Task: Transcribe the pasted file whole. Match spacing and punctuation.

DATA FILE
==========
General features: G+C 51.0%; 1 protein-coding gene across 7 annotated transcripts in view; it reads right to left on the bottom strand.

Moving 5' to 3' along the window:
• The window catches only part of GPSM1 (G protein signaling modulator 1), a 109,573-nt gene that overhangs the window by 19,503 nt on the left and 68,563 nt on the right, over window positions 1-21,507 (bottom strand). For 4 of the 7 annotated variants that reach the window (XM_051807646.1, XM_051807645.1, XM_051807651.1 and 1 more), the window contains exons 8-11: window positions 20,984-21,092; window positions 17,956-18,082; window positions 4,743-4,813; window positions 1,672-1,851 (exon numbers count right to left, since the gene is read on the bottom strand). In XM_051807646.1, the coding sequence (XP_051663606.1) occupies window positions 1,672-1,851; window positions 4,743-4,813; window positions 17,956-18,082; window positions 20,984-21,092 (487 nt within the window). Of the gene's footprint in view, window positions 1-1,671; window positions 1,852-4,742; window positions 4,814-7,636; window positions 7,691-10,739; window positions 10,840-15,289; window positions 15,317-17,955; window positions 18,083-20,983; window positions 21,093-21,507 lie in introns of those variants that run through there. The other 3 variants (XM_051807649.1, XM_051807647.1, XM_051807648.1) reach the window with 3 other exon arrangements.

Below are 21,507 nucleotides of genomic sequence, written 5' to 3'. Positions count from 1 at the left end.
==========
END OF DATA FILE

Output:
General features: G+C 51.0%; 1 protein-coding gene across 7 annotated transcripts in view; it reads right to left on the bottom strand.

Moving 5' to 3' along the window:
• The window catches only part of GPSM1 (G protein signaling modulator 1), a 109,573-nt gene that overhangs the window by 19,503 nt on the left and 68,563 nt on the right, over window positions 1-21,507 (bottom strand). For 4 of the 7 annotated variants that reach the window (XM_051807646.1, XM_051807645.1, XM_051807651.1 and 1 more), the window contains exons 8-11: window positions 20,984-21,092; window positions 17,956-18,082; window positions 4,743-4,813; window positions 1,672-1,851 (exon numbers count right to left, since the gene is read on the bottom strand). In XM_051807646.1, the coding sequence (XP_051663606.1) occupies window positions 1,672-1,851; window positions 4,743-4,813; window positions 17,956-18,082; window positions 20,984-21,092 (487 nt within the window). Of the gene's footprint in view, window positions 1-1,671; window positions 1,852-4,742; window positions 4,814-7,636; window positions 7,691-10,739; window positions 10,840-15,289; window positions 15,317-17,955; window positions 18,083-20,983; window positions 21,093-21,507 lie in introns of those variants that run through there. The other 3 variants (XM_051807649.1, XM_051807647.1, XM_051807648.1) reach the window with 3 other exon arrangements.

Below are 21,507 nucleotides of genomic sequence, written 5' to 3'. Positions count from 1 at the left end.